Lynn Cancer Institute’s team of nutritionists and dietitians provide effective solutions for cancer patients who have difficulty eating and drinking.

During cancer treatment, many patients experience side effects related to eating, drinking and digesting food. Lynn Cancer Institute’s team helps patients manage these side effects, including changes in appetite and weight or physical symptoms that make it difficult to eat or drink. Our team offers practical ways to address symptoms, allowing patients to enjoy a better quality of life during treatment and good nutrition.

  • Cancer treatment can cause tooth decay and other problems for your teeth and gums. Changes in eating habits may add to the problem. If you eat often or eat a lot of sweets, you may need to brush your teeth more often.

    Here are some ideas for preventing dental problems:

    • See your dentist before starting treatment, especially if you have a history of tooth or gum problems. This may help prevent infection or other problems later on.
    • Use a soft toothbrush. If your gums are very sensitive, clean your teeth with cotton swabs or mouth swabs made especially for teeth cleaning.
    • Rinse your mouth with warm water when your mouth and gums are sore. Also rinse your mouth if you have been vomiting to get rid of any acid remaining on your teeth.
    • If you are not having trouble with poor appetite or weight loss, limit the amount of sugar in your diet. Also, cut down on foods that stick to the teeth such as caramels, dried fruits, seeds and chewy candy bars.
    • Try to brush or rinse your mouth after each meal or snack.
    • See your dentist regularly. Patients who are receiving treatment that affects the mouth (e.g., radiation to the head and neck) may need to see the dentist more often than usual.

  • Nausea, with or without vomiting, may occur as a side effect of cancer surgery, chemotherapy, radiation therapy, biological therapy, and with some medications used for pain. The cancer itself, or other conditions unrelated to your cancer or treatment, may also cause nausea. Nausea can keep you from getting enough food and needed nutrients.

    Try foods such as:

    • Toast and crackers
    • Yogurt
    • Sherbet
    • Popsicles
    • Pretzels
    • Angel food cake
    • Canned peaches, pears, fruit cocktail, melons
    • Skinned chicken (baked, boiled)
    • Hot cereal, such as oatmeal
    • Clear liquids, broth
    • Ice chips

    Helpful suggestions:

    • Avoid foods that are fatty, greasy, fried or spicy.
    • Avoid foods that have strong odors.
    • Eat small amounts often and slowly.
    • Avoid eating in a room that's stuffy or too warm, or has cooking odors or smells that might disagree with you.
    • Drink fewer liquids with meals; drinking liquids can cause you to feel full and bloated.
    • Sip liquids throughout the day, except at mealtimes. Using a straw may help.
    • Drink beverages cool or chilled. Try freezing favorite beverages in ice cube trays.
    • Eat foods at room temperature or cooler; hot foods may add to nausea.
    • Don't force yourself to eat favorite foods when you are nauseated; it may cause you to develop a permanent dislike of those foods.
    • Always sit upright when eating.
    • Rest after meals since activity may slow digestion. Rest sitting up, for about an hour after meals.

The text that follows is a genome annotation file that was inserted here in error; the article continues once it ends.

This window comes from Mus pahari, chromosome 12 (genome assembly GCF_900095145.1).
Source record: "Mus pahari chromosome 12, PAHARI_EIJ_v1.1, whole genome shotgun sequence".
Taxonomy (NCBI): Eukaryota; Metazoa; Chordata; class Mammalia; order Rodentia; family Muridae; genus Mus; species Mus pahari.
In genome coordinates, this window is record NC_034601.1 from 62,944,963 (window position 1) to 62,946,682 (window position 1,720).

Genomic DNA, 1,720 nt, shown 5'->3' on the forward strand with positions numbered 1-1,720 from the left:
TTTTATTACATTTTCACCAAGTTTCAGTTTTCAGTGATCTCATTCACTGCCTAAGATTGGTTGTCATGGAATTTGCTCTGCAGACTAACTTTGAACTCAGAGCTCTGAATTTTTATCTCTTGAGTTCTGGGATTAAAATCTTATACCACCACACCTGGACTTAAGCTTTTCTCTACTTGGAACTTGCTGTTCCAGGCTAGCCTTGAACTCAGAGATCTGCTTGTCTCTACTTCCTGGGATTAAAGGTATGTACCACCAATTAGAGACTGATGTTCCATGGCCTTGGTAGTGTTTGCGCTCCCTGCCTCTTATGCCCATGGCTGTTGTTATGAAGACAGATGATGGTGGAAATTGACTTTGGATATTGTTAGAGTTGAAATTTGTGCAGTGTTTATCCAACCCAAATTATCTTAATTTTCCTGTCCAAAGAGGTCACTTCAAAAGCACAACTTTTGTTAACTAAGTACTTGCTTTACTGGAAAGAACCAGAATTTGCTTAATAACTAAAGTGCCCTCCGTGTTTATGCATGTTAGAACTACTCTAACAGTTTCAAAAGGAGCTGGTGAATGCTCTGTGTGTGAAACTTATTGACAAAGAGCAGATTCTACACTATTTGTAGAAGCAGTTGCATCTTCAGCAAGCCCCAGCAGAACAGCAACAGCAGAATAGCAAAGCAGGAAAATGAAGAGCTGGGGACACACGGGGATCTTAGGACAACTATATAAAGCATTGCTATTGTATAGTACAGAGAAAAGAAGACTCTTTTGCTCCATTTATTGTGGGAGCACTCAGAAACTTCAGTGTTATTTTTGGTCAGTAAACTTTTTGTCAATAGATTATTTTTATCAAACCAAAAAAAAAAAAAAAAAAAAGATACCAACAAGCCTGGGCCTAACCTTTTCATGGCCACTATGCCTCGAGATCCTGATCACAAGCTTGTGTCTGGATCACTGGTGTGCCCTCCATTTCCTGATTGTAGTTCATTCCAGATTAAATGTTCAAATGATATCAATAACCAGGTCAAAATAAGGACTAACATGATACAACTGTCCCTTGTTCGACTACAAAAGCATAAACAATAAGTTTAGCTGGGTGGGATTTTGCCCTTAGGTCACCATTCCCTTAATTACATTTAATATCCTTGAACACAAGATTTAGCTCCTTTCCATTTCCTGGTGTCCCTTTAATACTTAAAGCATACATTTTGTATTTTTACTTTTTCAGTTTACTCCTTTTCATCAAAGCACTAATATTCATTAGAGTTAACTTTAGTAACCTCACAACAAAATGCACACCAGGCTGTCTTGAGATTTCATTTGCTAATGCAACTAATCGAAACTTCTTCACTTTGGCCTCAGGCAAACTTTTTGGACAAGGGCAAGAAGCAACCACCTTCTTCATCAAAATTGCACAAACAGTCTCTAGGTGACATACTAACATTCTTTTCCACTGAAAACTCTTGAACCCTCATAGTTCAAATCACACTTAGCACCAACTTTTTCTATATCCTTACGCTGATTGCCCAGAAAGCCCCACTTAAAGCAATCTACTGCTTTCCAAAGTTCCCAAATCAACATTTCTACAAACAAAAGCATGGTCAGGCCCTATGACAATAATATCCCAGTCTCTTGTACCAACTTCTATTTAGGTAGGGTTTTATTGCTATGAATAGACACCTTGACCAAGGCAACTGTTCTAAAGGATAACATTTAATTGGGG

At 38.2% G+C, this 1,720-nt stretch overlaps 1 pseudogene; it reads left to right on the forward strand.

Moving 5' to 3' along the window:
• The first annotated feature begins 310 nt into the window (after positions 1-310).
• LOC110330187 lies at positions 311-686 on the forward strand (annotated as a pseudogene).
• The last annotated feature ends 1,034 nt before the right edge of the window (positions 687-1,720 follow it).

• If you feel nauseated in the morning, try dry toast or crackers before getting up.
    • Wear comfortable, loose-fitting clothes.
    • Avoid eating for one or two hours before radiation therapy or chemotherapy, if nausea occurs during treatment.
    • Many people undergoing cancer treatment feel best in the mornings. There is nothing wrong with having your major meal at that time.
    • Ask your doctor about anti-nausea medications.

  • Vomiting may follow nausea and may be brought on by treatment, food odors, gas in the stomach or bowel or motion. In some people, certain surroundings (such as the hospital) may initiate vomiting.

    Here are some helpful ideas:

    • Do not drink or eat until you have the vomiting under control.
    • Sit upright for a period of time after vomiting.
    • Once you have controlled the vomiting, try small amounts of clear liquids, such as cranberry juice, flat ginger ale or cool broth. Begin with one teaspoon every 10 minutes, gradually increase to one tablespoon every 20 minutes, then try 2 tablespoons every 30 minutes.
    • When you are able to keep down clear liquids, try a 'full-liquid' diet that may include cream of wheat, pudding, ice cream or frozen yogurt, broth, gelatin and milk. Continue to take small amounts as often as you can keep them down. If you feel okay on a full-liquid diet, gradually work your way up to your regular diet. Carbonated beverages are fine for some people, but others find the beverages make them feel full or bloated, or cause burping, which can stimulate vomiting.

  • If you experience nausea and/or vomiting from your treatment, avoid eating your favorite foods prior to the time you are likely to feel sick. It is not uncommon for individuals to associate a particular food with the onset of unpleasant symptoms. This is called an 'acquired food aversion.’ Save your favorites for a time when you feel well.

  • Diarrhea may be caused by chemotherapy, radiation therapy to the abdomen, infection, food sensitivity and emotional upset. Long-term or severe diarrhea may cause dehydration and other health problems, since needed water and nutrients are lost. Contact your doctor if the diarrhea is persistent.

    Low-residue, low-fiber foods can sometimes offer relief. These might include:

    • Rice or noodles
    • Farina or cream of wheat
    • Eggs (cooked until the whites are solid, not fried)
    • Bananas
    • Puréed vegetables, or cooked soft
    • Canned or cooked fruit without skins, such as applesauce